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What Does a Subsurface Engineer Do?

Jessica Ellis
Updated Mar 03, 2024
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A subsurface engineer is a type of petroleum engineering professional who specializes in the design, building, and management of oil and gas wells. Subsurface engineers must be well-versed in the newest and most effective drilling technology, in order to advise clients on the best possible design for a well. A subsurface engineer also needs to have excellent communication skills, since he or she often works with a large team of technicians and clients.

In the design of an oil or gas well, it is up to a subsurface engineer to plan the well for maximum efficiency. This can include determining the best method for drilling, as well as selecting the right tools and equipment for the job. In the design, the engineer must account for all potential hazards that could affect the flow of the well or the safety of workers. Since the technology of well-drilling is an ever-evolving field, engineers must take care to stay on top of new equipment choices and upgrades in order to ensure the best design for their clients. In addition, engineers must also be able to perform a cost-benefit analysis and present a client with plans that match the available budget.

In the building process, a subsurface engineer may be needed to run a variety of tests on the well. Testing the well as it is being built allows the engineer to discover any problems or miscalculations early in the process, and adjust the well completion plan as needed. Tests may include measurements of the well flow through the pipes, or individual equipment tests to ensure that each piece of the system is operating at maximum efficiency. If any problems are discovered, the engineer must then craft solutions that are cost-effective and put the well on track for completion.

With an existing or completed well, a subsurface engineer's job often involves proper management of the system. Engineers may be hired to analyze existing operations and determine if any improvements can be made that would improve safety or the well flow rate. They may also serve as independent consultants for the client, checking over in-house completion and management plans and suggesting changes that could improve efficiency.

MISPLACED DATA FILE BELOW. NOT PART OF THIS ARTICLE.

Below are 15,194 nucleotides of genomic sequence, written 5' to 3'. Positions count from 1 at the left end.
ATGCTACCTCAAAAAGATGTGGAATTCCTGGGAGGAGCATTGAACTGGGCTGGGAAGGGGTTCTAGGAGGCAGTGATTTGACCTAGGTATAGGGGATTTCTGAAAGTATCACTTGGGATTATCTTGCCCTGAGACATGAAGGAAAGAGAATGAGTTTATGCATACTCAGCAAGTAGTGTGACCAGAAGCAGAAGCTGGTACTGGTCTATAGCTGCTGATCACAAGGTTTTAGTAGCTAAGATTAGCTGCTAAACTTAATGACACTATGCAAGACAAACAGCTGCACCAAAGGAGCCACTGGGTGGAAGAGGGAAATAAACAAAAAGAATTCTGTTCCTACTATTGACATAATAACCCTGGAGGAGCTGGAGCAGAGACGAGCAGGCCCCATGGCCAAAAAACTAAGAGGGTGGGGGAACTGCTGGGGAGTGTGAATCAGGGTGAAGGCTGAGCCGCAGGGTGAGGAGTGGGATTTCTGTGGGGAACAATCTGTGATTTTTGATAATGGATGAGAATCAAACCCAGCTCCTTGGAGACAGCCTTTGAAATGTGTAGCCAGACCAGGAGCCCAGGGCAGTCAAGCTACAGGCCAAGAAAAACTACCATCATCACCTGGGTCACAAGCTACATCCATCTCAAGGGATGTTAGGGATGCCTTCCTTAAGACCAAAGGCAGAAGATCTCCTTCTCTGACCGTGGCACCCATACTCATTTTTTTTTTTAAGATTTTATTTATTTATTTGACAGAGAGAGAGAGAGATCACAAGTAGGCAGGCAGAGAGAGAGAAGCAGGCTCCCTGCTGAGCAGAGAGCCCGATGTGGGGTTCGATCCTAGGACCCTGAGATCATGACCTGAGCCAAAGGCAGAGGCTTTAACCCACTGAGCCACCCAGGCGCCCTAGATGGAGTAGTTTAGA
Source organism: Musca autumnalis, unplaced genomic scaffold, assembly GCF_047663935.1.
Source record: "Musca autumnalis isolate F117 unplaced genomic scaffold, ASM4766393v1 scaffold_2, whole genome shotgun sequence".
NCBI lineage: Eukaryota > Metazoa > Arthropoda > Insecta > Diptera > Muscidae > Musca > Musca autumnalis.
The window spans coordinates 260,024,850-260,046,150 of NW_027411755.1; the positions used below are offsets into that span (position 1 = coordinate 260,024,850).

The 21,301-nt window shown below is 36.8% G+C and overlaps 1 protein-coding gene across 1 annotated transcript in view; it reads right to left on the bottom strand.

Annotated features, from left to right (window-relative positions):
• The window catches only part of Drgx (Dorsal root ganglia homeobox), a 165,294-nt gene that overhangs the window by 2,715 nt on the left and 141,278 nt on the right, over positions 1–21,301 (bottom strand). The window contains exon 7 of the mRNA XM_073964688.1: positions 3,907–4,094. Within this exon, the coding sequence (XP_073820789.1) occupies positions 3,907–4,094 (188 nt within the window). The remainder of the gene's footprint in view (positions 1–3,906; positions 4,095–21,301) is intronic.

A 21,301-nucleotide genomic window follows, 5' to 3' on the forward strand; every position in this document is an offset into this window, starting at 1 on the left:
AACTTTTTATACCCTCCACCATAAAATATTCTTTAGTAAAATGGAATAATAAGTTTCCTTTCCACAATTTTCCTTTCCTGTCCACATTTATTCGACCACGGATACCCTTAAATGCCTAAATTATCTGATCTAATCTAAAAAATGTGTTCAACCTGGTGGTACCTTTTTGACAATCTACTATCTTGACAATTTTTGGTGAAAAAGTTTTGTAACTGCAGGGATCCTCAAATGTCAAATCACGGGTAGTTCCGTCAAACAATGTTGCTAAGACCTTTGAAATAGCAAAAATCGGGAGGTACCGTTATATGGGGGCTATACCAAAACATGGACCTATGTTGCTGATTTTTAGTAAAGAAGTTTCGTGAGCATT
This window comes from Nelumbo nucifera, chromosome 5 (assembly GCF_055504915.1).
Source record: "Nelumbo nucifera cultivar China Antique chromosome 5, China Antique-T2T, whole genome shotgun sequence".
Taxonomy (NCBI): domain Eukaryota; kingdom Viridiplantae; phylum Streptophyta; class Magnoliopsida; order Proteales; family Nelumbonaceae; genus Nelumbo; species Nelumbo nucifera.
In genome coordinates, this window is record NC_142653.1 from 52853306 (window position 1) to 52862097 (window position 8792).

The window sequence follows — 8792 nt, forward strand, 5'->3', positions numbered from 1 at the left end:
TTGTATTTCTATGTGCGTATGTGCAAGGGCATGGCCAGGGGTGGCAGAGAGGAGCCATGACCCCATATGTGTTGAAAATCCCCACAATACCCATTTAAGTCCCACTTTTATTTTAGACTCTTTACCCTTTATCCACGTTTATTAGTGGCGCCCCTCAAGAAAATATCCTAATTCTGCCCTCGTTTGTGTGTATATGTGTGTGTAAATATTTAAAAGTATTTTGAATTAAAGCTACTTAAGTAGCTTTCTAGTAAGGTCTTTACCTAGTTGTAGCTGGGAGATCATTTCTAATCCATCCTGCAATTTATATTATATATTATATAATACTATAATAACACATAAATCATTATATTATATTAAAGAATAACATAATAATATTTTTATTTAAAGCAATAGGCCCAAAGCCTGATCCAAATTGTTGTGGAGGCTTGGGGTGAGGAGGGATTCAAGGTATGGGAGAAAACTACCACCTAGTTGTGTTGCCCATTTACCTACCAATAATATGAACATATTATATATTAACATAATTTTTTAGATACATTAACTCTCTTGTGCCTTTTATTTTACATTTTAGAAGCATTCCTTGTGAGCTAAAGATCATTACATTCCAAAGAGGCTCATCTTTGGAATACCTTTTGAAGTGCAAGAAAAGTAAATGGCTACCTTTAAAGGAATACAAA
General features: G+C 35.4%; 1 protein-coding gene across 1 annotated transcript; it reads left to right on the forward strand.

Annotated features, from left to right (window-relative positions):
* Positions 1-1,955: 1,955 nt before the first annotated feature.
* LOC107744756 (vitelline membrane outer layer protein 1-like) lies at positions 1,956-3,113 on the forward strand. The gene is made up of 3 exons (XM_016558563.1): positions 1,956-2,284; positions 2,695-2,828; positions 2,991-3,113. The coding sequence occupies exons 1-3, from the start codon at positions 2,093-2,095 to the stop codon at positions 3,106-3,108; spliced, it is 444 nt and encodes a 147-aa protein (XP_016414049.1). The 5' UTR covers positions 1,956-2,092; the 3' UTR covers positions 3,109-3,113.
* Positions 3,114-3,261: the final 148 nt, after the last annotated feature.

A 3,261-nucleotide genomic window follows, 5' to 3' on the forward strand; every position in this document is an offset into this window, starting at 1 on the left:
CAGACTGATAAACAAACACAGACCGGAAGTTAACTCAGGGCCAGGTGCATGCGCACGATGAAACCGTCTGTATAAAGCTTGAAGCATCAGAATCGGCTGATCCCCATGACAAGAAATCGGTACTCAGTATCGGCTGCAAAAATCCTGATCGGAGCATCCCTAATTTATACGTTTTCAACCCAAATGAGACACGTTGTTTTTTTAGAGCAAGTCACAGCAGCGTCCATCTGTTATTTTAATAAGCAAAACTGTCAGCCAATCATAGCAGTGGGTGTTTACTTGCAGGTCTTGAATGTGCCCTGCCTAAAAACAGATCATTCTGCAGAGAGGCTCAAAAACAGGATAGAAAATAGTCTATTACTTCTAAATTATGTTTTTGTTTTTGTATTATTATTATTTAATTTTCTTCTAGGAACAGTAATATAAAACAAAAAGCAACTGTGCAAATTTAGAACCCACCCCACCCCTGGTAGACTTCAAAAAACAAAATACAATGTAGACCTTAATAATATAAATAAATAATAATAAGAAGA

In the course of the job, a subsurface engineer may have to travel around the world, and should be comfortable working in multicultural environments. Many are fluent in multiple languages, since their clients and teams may come from all over the world. Engineers may spend several months at a single site, seeing a project from inception to completion. Communication skills are critical in this job, since an engineer may work with a different team and new clients every few months.

Practical Adult Insights is dedicated to providing accurate and trustworthy information. We carefully select reputable sources and employ a rigorous fact-checking process to maintain the highest standards. To learn more about our commitment to accuracy, read our editorial process.
Jessica Ellis
By Jessica Ellis
With a B.A. in theater from UCLA and a graduate degree in screenwriting from the American Film Institute, Jessica Ellis brings a unique perspective to her work as a writer for Practical Adult Insights. While passionate about drama and film, Jessica enjoys learning and writing about a wide range of topics, creating content that is both informative and engaging for readers.
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Jessica Ellis
Jessica Ellis
With a B.A. in theater from UCLA and a graduate degree in screenwriting from the American Film Institute, Jessica Ellis...
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